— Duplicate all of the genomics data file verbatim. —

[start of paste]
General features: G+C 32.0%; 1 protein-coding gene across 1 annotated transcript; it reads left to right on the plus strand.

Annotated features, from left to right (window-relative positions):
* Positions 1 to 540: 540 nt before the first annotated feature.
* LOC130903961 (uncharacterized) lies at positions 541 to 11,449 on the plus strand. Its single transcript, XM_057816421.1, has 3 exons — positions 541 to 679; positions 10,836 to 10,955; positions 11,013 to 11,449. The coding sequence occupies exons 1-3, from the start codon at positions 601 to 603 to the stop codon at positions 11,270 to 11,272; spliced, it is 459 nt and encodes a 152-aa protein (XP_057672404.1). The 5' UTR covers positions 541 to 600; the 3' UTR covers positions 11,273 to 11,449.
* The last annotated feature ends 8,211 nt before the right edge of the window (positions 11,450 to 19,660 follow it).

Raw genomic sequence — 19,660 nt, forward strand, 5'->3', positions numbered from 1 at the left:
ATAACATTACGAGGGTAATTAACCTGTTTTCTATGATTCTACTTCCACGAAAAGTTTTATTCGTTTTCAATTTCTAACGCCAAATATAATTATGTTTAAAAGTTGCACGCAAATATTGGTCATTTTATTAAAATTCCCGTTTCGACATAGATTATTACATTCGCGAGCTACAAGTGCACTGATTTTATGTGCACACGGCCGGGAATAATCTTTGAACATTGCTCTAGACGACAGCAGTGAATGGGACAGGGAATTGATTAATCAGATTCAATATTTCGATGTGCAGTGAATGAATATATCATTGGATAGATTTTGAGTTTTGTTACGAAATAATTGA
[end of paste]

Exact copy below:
General features: G+C 32.0%; 1 protein-coding gene across 1 annotated transcript; it reads left to right on the plus strand.

Annotated features, from left to right (window-relative positions):
* Positions 1 to 540: 540 nt before the first annotated feature.
* LOC130903961 (uncharacterized) lies at positions 541 to 11,449 on the plus strand. Its single transcript, XM_057816421.1, has 3 exons — positions 541 to 679; positions 10,836 to 10,955; positions 11,013 to 11,449. The coding sequence occupies exons 1-3, from the start codon at positions 601 to 603 to the stop codon at positions 11,270 to 11,272; spliced, it is 459 nt and encodes a 152-aa protein (XP_057672404.1). The 5' UTR covers positions 541 to 600; the 3' UTR covers positions 11,273 to 11,449.
* The last annotated feature ends 8,211 nt before the right edge of the window (positions 11,450 to 19,660 follow it).

Raw genomic sequence — 19,660 nt, forward strand, 5'->3', positions numbered from 1 at the left:
ATAACATTACGAGGGTAATTAACCTGTTTTCTATGATTCTACTTCCACGAAAAGTTTTATTCGTTTTCAATTTCTAACGCCAAATATAATTATGTTTAAAAGTTGCACGCAAATATTGGTCATTTTATTAAAATTCCCGTTTCGACATAGATTATTACATTCGCGAGCTACAAGTGCACTGATTTTATGTGCACACGGCCGGGAATAATCTTTGAACATTGCTCTAGACGACAGCAGTGAATGGGACAGGGAATTGATTAATCAGATTCAATATTTCGATGTGCAGTGAATGAATATATCATTGGATAGATTTTGAGTTTTGTTACGAAATAATTGA